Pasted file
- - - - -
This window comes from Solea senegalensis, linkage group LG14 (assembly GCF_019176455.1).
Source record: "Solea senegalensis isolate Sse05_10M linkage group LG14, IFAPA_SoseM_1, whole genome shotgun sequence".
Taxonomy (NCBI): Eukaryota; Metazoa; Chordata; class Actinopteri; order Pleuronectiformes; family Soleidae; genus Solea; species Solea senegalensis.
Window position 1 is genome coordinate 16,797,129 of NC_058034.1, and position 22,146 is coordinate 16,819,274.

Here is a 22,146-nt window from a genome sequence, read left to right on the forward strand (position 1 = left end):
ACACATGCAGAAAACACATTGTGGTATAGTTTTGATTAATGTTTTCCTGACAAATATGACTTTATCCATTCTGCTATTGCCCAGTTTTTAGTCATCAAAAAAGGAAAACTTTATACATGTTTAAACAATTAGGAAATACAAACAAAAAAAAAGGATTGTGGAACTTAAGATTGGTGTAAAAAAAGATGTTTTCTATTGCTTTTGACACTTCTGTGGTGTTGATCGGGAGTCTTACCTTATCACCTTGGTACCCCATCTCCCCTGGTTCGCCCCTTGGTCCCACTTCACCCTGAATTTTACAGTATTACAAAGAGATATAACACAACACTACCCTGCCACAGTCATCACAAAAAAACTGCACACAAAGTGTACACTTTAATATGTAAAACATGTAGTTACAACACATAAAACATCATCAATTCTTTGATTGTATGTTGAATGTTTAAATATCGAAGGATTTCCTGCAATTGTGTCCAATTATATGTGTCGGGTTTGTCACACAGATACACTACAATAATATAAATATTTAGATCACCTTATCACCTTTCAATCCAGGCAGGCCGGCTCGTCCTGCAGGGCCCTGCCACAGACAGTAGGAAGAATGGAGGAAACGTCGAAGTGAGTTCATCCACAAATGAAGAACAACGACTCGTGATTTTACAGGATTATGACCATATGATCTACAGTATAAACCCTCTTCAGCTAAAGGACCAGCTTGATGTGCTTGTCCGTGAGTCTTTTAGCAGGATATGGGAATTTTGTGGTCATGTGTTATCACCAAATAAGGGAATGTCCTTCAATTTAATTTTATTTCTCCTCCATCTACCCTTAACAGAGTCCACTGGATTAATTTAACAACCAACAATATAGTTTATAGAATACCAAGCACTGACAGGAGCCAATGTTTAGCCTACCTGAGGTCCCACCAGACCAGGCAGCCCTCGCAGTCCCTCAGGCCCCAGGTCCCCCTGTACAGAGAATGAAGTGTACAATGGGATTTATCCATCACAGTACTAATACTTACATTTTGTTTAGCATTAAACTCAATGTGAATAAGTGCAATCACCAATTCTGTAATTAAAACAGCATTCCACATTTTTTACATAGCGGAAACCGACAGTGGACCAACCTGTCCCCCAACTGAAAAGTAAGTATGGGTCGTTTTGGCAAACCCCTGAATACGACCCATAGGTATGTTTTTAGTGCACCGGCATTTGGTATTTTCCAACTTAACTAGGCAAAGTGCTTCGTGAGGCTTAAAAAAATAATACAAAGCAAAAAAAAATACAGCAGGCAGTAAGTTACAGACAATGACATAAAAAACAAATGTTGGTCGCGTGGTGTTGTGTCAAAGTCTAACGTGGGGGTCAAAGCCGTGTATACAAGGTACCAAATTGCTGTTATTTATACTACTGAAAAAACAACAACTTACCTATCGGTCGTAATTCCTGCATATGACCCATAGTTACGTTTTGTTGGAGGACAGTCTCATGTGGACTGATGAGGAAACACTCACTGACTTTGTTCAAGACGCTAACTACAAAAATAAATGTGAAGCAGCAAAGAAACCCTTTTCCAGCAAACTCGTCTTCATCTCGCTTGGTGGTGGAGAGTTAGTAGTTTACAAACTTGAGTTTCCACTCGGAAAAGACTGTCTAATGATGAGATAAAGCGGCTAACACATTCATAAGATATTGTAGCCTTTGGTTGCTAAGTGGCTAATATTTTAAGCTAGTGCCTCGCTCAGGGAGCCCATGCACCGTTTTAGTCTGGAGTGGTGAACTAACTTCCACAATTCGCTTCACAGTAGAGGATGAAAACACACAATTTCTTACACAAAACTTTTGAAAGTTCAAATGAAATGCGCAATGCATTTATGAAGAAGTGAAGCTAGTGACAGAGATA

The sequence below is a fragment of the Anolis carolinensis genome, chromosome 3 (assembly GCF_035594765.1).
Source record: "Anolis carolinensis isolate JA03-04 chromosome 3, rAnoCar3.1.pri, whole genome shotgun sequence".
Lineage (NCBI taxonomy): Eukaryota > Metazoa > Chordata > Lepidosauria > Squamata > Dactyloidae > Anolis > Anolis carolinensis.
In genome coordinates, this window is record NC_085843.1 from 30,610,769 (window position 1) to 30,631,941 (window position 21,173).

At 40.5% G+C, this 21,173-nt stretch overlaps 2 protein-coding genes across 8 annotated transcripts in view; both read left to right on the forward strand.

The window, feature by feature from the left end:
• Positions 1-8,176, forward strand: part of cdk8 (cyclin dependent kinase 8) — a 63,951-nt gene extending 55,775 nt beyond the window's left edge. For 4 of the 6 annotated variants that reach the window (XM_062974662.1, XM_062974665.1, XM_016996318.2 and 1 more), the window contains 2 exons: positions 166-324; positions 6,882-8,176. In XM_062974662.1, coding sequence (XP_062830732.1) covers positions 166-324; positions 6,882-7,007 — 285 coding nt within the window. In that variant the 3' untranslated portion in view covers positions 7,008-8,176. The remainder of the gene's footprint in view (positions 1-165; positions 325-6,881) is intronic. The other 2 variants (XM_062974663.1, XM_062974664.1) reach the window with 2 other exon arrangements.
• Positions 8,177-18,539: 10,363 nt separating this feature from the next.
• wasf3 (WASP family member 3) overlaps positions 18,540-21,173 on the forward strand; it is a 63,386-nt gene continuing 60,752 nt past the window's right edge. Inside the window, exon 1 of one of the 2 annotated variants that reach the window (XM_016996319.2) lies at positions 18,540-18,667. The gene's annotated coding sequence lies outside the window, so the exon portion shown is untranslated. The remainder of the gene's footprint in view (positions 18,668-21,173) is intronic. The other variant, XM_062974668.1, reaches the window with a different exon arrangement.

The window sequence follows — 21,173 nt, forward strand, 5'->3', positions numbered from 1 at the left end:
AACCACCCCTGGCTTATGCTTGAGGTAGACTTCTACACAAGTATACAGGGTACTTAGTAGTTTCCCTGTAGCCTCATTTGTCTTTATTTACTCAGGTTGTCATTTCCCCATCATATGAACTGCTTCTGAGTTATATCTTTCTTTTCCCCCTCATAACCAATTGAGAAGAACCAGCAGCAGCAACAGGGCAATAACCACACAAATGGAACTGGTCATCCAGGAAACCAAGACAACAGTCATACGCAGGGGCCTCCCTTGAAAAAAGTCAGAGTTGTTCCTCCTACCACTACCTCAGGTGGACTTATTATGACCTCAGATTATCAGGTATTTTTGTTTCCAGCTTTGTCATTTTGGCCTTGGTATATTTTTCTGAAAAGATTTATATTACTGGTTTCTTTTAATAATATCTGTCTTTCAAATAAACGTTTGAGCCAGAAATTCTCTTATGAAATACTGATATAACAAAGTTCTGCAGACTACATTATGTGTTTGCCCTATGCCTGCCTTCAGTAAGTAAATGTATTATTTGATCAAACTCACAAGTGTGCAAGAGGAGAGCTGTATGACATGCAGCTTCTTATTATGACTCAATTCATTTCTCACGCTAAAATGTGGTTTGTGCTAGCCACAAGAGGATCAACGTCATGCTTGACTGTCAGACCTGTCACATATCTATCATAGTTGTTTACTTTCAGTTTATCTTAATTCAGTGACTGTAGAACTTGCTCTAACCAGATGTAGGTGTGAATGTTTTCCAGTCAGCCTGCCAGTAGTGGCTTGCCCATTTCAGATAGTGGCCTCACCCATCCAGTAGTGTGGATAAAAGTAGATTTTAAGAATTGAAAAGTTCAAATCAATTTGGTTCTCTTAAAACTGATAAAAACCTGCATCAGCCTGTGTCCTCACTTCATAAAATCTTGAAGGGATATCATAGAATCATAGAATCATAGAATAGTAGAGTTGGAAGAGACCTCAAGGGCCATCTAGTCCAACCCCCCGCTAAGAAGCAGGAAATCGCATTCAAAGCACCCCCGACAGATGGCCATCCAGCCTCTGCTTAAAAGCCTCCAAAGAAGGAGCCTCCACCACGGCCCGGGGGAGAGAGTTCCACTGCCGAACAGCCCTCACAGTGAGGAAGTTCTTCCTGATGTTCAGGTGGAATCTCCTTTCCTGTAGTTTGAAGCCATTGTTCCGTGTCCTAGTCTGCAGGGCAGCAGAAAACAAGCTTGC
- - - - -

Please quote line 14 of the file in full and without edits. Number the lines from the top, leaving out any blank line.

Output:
• Positions 8,177-18,539: 10,363 nt separating this feature from the next.